This week I have a guest blog for you from Lisa Manterfield, the creator of LifeWithoutBaby.com
I really enjoyed reading Lisa’s new book ‘Life Without Baby: Surviving and Thriving When Motherhood Doesn’t Happen‘ here’s my review followed by a blog by Lisa on letting Go of the Dream of Motherhood..
[dropshadowbox align=”left” effect=”lifted-both” width=”700px” height=”” background_color=”#ffffff” border_width=”1″ border_color=”#dddddd” ]As soon as I started reading I felt that Lisa was right there with me, leading me gently by the hand and giving me permission to feel anything. She acknowledges how messy it will be, gives practical ways to get through, and lots of assurance that it will get better.
The book takes readers from ‘How to Let Go of the Dream of Motherhood’ through to ‘Thriving in a New Happily Ever After’ via the twists and turns of grief and ‘Dealing with Day- to-Day Challenges’. It includes some helpful ‘Dear Diary’ exercises and techniques and Lisa uses her own honest story as an example of what she did and didn’t do.
In addition to how to help yourself, there are other practical sections such as how to deal with your parents, how the man in your life will grieve differently and dealing with other people’s children.
For me, the grief section is particularly helpful; it’s the first time I’ve seen childless grief described in such an empathic and compassionate way.
I would recommend Lisa’s book to all those on the path to coming to terms with a life without children and for their loved ones. [/dropshadowbox]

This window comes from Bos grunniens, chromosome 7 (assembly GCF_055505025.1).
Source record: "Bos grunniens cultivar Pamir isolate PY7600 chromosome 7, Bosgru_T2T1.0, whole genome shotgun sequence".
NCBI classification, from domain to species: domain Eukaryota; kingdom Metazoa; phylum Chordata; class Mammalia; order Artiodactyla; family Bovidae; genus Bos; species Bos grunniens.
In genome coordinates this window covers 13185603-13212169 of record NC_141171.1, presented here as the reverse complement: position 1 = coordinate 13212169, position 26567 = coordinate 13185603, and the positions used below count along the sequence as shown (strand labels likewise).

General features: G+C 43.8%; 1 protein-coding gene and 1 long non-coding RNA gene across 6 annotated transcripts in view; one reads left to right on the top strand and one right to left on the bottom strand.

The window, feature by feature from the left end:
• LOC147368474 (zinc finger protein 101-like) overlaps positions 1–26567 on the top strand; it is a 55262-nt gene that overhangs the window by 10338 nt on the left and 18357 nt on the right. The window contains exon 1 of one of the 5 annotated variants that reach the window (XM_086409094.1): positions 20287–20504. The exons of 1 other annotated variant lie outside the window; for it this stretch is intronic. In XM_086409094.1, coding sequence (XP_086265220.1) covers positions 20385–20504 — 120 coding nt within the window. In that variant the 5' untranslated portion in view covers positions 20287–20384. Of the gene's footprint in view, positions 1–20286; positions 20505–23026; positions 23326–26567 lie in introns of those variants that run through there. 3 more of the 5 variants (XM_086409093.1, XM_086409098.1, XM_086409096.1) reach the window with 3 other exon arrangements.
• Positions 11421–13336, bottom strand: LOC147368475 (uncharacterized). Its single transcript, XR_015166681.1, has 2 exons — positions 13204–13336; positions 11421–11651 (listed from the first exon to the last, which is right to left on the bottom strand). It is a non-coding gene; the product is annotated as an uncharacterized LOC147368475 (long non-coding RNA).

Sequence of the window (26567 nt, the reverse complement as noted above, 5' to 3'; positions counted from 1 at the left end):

Over to Lisa,
Letting go of your plans and dreams for motherhood may be one of the most difficult things you ever do. This decision has the potential to change everything you believed about your life, your identity, and your plans for the future.
If you’ve been longing for a child for some time, especially if you’ve been through fertility treatments or been searching for the right relationship or situation to start a family, it’s easy to lose sight of the initial reasons for wanting children as other emotional factors come into play. When I first set out to be a mother, I wanted children because it felt like the ultimate expression of the love I shared with my husband. I wanted to have babies of my own to love unconditionally. I wanted to know how it felt to be pregnant. I even wanted the experience of giving birth. I wanted the challenge of being an outstanding mother, of teaching and nurturing, and of sharing the world with small human beings. Not only did I want this, but I could picture my future as a mother in great detail. I could see the faces and smiles of the children I imagined would be mine.